Thursday, July 16, 2009

Winners and Losers: Power Industry Infighting Heats Up Over Climate Legislation

From ClimateWire via the New York Times:
The feuding clans of the electric power industry are quarreling over newer ground: which of them most deserves the free carbon emission allotments that would be distributed if the House-passed climate bill became law.

An unlikely alliance of public power providers, electric cooperatives, utility consumer advocates and utility commissioners joined together yesterday to attack the allotments provision of the House bill that they say would give windfall profits to merchant power providers with no assurance that the funds would be invested in reducing carbon dioxide emissions.

"The current provisions basically amount to a $4 billion annual giveaway" to the merchant generators, said Mark Crisson, president of the American Public Power Association, citing a study by Synapse Energy Economics Inc., of Cambridge, Mass., that APPA helped commission. It was released yesterday.

Representatives of the merchant generators immediately fired back. "This comes down to the idea that they can force us to buy [carbon] allowances from them," said John Shelk, CEO of the Electric Power Supply Association. "They can't say that out loud, so they essentially smear us with the politically charged term of 'windfall profits.'"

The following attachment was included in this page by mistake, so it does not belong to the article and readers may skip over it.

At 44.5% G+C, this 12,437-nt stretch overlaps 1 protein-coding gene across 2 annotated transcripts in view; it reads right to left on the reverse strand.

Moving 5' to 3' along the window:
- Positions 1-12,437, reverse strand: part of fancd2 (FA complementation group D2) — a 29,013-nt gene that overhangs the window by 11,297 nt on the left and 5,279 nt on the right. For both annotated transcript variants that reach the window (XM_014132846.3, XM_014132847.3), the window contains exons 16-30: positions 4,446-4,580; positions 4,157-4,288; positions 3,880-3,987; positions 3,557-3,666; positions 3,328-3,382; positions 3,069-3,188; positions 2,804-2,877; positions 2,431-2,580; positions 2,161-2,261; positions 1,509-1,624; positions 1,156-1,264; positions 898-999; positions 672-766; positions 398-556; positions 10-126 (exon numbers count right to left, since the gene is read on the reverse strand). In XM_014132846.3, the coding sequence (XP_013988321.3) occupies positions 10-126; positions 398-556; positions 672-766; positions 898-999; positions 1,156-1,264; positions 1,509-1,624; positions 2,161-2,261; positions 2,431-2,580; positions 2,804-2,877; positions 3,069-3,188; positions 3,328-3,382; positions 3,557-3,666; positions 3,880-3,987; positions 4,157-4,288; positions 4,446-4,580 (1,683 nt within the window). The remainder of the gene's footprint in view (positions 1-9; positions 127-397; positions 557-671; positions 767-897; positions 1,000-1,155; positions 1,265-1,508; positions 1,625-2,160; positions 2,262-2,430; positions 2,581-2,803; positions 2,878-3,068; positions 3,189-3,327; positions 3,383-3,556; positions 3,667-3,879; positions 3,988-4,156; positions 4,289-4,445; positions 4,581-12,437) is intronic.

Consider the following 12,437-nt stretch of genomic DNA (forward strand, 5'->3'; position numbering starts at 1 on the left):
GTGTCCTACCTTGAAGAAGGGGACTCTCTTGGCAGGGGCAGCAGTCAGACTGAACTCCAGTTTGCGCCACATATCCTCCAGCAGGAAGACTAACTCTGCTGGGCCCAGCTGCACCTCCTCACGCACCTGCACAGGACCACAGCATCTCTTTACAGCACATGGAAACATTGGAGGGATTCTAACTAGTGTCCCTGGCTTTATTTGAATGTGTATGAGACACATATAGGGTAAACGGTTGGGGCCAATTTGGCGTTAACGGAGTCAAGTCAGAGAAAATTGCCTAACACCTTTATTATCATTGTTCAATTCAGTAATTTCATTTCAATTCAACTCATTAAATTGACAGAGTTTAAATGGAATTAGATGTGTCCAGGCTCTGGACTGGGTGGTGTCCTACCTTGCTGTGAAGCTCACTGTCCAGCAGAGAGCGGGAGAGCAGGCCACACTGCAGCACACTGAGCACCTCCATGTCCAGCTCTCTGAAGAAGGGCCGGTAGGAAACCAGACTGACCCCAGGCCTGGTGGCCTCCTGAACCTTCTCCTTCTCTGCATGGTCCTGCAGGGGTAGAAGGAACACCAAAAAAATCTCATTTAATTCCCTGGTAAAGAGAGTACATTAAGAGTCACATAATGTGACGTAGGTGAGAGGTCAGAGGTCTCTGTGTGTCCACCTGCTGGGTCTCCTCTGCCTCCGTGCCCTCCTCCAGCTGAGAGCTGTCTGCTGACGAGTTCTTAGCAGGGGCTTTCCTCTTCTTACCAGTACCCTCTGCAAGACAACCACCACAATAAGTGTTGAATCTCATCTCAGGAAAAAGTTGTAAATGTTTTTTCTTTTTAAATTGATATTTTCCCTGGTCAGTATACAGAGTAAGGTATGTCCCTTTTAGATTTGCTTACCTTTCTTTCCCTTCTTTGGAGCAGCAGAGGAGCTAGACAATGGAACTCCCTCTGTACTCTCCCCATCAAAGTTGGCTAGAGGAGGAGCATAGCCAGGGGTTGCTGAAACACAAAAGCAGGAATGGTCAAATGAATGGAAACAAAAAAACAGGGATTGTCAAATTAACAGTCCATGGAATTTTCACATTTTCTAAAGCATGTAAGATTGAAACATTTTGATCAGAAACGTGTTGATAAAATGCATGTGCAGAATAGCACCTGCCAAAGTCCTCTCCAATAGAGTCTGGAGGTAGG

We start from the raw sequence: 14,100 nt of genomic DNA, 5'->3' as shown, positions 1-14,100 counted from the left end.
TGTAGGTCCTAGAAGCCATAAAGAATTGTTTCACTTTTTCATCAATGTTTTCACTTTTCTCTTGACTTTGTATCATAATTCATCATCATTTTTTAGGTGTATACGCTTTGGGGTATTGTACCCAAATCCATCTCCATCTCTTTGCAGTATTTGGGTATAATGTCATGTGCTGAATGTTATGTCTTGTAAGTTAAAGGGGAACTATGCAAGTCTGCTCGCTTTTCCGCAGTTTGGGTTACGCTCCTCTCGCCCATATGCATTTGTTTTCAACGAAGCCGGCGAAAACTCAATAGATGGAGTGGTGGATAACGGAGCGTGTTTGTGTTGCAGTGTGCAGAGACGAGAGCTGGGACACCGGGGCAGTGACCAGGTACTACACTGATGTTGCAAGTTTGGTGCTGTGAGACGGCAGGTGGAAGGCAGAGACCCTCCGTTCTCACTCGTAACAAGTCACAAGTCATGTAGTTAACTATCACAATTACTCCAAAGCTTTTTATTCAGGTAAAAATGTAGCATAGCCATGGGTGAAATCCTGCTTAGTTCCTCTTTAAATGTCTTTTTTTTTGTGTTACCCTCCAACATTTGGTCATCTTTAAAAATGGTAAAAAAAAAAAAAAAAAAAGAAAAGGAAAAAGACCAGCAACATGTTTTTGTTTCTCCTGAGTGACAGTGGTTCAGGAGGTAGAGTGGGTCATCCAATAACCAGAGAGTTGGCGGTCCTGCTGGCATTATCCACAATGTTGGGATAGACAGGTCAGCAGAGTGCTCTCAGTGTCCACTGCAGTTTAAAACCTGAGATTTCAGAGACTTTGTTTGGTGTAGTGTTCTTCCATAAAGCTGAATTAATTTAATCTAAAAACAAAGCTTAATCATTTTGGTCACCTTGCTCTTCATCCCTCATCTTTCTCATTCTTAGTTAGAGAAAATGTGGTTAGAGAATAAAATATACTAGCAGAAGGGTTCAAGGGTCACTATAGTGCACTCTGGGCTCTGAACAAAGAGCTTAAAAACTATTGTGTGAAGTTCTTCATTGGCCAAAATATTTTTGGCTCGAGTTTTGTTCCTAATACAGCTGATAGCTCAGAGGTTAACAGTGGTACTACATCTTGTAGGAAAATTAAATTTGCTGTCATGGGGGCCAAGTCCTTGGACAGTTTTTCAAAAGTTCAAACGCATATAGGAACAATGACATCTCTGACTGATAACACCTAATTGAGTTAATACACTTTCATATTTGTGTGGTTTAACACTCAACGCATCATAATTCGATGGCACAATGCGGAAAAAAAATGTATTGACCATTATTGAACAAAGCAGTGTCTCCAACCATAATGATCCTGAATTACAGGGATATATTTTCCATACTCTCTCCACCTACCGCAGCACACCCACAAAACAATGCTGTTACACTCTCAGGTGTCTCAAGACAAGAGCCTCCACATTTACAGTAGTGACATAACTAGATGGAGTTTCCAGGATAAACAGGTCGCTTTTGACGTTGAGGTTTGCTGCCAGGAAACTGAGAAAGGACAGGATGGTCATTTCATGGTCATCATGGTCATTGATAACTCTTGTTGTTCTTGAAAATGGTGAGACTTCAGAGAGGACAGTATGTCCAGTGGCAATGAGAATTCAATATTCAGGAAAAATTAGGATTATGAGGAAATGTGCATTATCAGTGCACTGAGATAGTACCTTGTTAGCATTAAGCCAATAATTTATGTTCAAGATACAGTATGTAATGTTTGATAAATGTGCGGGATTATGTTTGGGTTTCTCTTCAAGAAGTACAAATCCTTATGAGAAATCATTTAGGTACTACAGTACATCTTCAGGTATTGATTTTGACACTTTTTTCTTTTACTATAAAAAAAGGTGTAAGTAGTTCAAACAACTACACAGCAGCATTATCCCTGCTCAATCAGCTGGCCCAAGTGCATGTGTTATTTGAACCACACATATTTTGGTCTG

The House cap-and-trade bill would create a new kind of currency -- potentially worth $50 billion to $100 billion a year at the start -- in the form of free carbon allocations that permit power generators and factories to discharge carbon emissions without penalty. As the cap tightens over time, companies that could not reduce their emissions would have to purchase allowances from other companies or make offsetting investments that reduce greenhouse gas emissions.

The coalition of "strange bedfellows," in the words of former Rep. Glenn English (D-Okla.), yesterday urged the Senate to eliminate the portion of the allocations earmarked for merchant coal generators, amounting to 5 percent of the total. Local electricity distribution companies would get 30 percent of the emission allocations. The merchant share was added near the end of the House deliberations to secure more votes from coal state representatives.

Nuclear a likely big winner

Frederick Butler, president of the National Association of Regulatory Utility Commissioners (NARUC), said the allocations given to the local power distribution utilities, power co-ops and public power companies would be closely overseen by local regulators and boards....MORE
Here's the paper from Synapse Energy Economics:

Productive and Unproductive
Costs of CO2 Cap-and-Trade:

Impacts on Electricity Consumers
and Producers

(79 page PDF)